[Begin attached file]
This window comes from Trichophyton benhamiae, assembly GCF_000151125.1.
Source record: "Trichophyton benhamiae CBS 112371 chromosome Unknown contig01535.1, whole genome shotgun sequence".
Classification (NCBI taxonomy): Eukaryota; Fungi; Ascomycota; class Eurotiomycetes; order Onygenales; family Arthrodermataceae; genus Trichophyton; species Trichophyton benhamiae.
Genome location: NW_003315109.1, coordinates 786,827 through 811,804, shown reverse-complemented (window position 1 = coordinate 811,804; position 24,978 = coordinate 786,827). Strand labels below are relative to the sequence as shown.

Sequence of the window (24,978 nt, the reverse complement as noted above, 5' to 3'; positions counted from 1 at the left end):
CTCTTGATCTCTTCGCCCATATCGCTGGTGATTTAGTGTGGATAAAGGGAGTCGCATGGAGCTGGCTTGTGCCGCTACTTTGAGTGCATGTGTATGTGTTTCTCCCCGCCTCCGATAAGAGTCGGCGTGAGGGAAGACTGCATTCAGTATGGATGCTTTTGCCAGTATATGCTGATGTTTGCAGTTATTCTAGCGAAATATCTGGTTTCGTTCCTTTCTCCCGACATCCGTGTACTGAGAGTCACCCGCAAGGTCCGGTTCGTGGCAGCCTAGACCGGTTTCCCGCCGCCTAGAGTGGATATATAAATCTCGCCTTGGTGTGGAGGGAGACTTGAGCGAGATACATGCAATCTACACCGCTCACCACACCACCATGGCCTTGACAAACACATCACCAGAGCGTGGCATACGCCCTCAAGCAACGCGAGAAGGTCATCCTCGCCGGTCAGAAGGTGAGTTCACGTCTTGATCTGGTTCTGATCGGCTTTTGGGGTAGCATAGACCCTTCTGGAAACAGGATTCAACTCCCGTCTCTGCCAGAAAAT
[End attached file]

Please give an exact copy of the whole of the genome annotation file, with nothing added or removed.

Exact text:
This window comes from Trichophyton benhamiae, assembly GCF_000151125.1.
Source record: "Trichophyton benhamiae CBS 112371 chromosome Unknown contig01535.1, whole genome shotgun sequence".
Classification (NCBI taxonomy): Eukaryota; Fungi; Ascomycota; class Eurotiomycetes; order Onygenales; family Arthrodermataceae; genus Trichophyton; species Trichophyton benhamiae.
Genome location: NW_003315109.1, coordinates 786,827 through 811,804, shown reverse-complemented (window position 1 = coordinate 811,804; position 24,978 = coordinate 786,827). Strand labels below are relative to the sequence as shown.

Sequence of the window (24,978 nt, the reverse complement as noted above, 5' to 3'; positions counted from 1 at the left end):
CTCTTGATCTCTTCGCCCATATCGCTGGTGATTTAGTGTGGATAAAGGGAGTCGCATGGAGCTGGCTTGTGCCGCTACTTTGAGTGCATGTGTATGTGTTTCTCCCCGCCTCCGATAAGAGTCGGCGTGAGGGAAGACTGCATTCAGTATGGATGCTTTTGCCAGTATATGCTGATGTTTGCAGTTATTCTAGCGAAATATCTGGTTTCGTTCCTTTCTCCCGACATCCGTGTACTGAGAGTCACCCGCAAGGTCCGGTTCGTGGCAGCCTAGACCGGTTTCCCGCCGCCTAGAGTGGATATATAAATCTCGCCTTGGTGTGGAGGGAGACTTGAGCGAGATACATGCAATCTACACCGCTCACCACACCACCATGGCCTTGACAAACACATCACCAGAGCGTGGCATACGCCCTCAAGCAACGCGAGAAGGTCATCCTCGCCGGTCAGAAGGTGAGTTCACGTCTTGATCTGGTTCTGATCGGCTTTTGGGGTAGCATAGACCCTTCTGGAAACAGGATTCAACTCCCGTCTCTGCCAGAAAAT